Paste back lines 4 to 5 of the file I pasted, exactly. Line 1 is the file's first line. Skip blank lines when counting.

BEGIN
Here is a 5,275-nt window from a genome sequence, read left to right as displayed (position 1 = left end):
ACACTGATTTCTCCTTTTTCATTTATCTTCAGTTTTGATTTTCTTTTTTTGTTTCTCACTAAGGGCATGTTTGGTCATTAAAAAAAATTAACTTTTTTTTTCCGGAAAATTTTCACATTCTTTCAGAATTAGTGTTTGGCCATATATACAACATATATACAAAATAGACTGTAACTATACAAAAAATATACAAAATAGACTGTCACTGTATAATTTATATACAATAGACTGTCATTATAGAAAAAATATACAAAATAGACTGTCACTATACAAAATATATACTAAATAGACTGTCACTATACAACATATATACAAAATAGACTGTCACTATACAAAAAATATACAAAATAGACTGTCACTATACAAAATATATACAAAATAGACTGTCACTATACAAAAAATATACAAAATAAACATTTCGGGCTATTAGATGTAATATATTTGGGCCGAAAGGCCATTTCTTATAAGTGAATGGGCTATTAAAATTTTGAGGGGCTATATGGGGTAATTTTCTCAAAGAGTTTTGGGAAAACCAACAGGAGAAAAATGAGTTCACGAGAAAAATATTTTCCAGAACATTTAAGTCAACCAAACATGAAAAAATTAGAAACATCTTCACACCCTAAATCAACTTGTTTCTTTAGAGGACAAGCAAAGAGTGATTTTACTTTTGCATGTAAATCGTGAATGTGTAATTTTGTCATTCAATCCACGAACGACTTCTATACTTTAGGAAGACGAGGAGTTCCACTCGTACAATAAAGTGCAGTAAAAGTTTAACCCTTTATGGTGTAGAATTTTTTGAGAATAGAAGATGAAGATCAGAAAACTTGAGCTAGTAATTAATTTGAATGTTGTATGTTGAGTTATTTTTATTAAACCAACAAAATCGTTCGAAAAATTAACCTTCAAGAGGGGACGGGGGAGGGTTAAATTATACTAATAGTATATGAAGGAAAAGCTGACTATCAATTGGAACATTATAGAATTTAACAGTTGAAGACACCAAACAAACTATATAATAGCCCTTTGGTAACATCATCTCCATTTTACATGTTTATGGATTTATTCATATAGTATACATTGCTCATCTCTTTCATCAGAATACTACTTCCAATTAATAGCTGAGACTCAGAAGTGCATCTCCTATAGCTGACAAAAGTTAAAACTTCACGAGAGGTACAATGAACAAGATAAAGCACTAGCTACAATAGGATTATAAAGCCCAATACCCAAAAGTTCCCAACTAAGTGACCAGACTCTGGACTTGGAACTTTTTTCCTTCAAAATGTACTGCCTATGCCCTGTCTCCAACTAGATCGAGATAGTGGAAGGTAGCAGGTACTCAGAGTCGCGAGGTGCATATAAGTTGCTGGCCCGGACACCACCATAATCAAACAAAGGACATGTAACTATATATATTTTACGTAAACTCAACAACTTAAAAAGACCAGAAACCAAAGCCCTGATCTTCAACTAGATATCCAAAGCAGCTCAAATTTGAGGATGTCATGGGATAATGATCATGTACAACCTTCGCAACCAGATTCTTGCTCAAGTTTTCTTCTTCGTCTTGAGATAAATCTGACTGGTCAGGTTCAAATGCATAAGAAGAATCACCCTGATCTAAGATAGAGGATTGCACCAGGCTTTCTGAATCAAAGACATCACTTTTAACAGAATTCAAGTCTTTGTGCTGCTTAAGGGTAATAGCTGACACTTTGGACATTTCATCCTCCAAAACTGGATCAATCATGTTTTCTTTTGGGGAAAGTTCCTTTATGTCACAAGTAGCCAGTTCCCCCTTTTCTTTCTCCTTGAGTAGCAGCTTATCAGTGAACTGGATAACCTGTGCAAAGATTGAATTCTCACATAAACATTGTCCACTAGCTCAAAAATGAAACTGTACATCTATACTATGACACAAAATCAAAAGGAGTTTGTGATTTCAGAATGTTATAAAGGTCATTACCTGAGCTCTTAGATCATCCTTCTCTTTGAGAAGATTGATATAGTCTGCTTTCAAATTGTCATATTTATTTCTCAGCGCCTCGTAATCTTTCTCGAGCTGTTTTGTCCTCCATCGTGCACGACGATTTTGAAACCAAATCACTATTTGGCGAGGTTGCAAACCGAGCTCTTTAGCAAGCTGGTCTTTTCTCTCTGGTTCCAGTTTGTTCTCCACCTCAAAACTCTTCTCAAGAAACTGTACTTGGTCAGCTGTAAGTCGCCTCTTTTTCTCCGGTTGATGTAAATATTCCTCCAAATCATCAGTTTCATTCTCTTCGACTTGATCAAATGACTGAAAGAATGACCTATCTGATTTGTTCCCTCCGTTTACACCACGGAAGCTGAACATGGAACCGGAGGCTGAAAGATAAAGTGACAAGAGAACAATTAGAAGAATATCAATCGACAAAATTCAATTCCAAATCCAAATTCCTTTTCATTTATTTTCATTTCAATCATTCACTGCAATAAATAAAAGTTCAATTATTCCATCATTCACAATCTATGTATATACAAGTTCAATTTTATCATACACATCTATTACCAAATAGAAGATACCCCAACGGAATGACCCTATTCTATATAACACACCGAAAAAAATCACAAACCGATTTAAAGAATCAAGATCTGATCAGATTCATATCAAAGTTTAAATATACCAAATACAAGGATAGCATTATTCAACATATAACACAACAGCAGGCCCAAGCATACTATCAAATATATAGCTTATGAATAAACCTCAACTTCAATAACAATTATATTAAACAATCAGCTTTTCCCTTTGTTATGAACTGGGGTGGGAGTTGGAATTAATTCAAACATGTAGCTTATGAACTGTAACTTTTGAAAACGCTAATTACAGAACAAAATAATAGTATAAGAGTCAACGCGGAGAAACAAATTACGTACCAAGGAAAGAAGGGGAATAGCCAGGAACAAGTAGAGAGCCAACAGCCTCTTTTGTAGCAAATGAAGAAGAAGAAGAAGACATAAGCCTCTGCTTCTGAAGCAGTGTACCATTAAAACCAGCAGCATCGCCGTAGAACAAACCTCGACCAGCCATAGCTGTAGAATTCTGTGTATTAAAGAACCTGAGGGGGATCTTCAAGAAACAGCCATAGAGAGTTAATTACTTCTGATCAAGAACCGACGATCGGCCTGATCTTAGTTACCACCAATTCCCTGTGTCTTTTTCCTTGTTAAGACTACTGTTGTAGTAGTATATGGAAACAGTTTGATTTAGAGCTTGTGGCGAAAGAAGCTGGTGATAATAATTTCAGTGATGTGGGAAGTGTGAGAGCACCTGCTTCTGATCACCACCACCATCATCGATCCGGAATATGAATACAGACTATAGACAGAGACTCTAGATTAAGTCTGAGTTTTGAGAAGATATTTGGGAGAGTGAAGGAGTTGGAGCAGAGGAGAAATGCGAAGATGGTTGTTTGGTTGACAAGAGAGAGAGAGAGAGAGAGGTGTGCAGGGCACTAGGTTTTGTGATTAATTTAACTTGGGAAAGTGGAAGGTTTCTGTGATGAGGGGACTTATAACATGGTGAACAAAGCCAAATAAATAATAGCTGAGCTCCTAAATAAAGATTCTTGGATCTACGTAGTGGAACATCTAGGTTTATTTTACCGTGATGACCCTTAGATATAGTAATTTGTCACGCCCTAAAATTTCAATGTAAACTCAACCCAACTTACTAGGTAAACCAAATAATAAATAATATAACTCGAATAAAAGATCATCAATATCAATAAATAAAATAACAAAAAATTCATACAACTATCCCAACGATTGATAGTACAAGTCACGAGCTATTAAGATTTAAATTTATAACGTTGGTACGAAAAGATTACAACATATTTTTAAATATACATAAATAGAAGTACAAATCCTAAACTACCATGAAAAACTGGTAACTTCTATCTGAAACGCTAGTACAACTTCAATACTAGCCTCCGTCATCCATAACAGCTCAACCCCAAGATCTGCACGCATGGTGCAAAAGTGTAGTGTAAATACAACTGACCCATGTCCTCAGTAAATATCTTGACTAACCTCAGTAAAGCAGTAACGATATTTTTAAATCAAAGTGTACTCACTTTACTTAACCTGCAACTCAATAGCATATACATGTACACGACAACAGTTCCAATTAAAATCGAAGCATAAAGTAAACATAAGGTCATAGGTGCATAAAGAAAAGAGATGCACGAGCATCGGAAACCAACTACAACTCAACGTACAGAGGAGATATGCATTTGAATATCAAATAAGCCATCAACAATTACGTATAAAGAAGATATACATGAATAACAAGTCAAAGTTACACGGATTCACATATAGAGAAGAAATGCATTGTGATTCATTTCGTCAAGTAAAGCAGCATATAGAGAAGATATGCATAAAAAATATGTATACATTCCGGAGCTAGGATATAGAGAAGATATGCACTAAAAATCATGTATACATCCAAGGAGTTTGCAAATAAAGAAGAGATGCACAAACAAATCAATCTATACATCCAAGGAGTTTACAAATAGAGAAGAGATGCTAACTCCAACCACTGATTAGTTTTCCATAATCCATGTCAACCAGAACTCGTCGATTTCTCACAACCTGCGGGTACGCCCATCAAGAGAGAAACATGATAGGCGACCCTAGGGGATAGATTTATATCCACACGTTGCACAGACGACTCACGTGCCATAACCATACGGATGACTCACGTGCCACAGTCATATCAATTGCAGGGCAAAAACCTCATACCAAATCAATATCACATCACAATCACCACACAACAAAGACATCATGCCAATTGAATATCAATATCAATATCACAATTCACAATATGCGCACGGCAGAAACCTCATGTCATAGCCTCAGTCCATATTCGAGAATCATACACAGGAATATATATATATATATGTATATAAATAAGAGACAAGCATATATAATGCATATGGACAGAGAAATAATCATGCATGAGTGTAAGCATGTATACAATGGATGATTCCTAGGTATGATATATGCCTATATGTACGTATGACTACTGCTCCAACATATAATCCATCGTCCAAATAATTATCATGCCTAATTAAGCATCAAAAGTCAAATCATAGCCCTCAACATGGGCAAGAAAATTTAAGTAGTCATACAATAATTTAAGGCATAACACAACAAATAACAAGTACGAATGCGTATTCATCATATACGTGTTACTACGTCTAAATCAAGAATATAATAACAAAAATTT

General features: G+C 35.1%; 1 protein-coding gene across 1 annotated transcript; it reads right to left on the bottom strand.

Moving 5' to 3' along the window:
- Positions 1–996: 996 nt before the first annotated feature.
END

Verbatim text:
Moving 5' to 3' along the window:
- Positions 1–996: 996 nt before the first annotated feature.